by WorldTribune Staff, September 21, 2021
A Georgia voter integrity group reported that a court on Monday validated its previous findings that Fulton County poll managers claimed to have handled counterfeit ballots in the hand count audit of the 2020 election.
Judge Brian Amero gave the State Election Board and the Georgia Bureau of Investigation (GBI) 20 days to explain to the court any investigations of the alleged counterfeit ballots in Fulton County.
Garland Favorito, the co-founder of VoterGA, which brought the lawsuit against Democrat members of the Fulton County elections board, released a statement following Monday’s court hearing:
“Today the court confirmed several things we have said all along:
“There is prima facie evidence of election fraud in the affidavits from senior poll managers who swear they handled counterfeit ballots in the Fulton County hand count audit.
“The Equal Protection and Due Process claims of the petitioners are valid allegations of Constitutional rights violations based on the evidence.
“An inspection of the ballots must be made to determine if they are counterfeit and whether or not the Constitutional rights of the petitioners have been violated.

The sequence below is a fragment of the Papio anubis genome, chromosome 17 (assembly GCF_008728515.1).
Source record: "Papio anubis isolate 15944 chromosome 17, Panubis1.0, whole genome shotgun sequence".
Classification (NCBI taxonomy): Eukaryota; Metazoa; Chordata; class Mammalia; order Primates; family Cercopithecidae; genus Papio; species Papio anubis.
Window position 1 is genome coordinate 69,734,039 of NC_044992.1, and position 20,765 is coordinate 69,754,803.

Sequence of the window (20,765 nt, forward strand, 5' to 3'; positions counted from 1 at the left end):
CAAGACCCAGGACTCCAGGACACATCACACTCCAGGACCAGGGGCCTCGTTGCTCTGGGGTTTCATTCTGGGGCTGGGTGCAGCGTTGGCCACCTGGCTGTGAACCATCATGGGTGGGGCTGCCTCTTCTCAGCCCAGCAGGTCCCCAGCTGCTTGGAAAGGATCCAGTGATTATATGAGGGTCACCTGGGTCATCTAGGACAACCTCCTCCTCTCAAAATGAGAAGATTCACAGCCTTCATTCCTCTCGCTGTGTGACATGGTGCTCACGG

“The Petitioners obviously have the correct standing to pursue their claims.
“We will be delayed another two months because the attorney representing the Democrats on the Fulton County Election Board provided what we believe is obvious false information to the court. The GBI has never interviewed (poll manager) Suzi Voyles, conducted an investigation into counterfeit ballots or claimed that Suzi Voyles recanted any part of her affidavit.”
Don Samuel, an attorney for three former and current Democrats on Fulton’s elections board, said the case should be dismissed, but he didn’t object to the judge seeking more information about investigations.
Favorito, in an interview with Gateway Pundit, said “basically the judge is saying we have a rock-solid case. Samuel came out with the false information that the GBI is investigating. They’re not. Then they claimed the judge’s order was blocking their investigation. That’s not true either.”
Favorito, who said his team could “prove” the attorney for Fulton County lied in court, said: “First of all, we were not expecting their attorney to stand up in court and make what we believe to be obviously false statements to the judge. And then we were not expecting the judge to delay the decision based on having to investigate what we believe are obviously false statements.”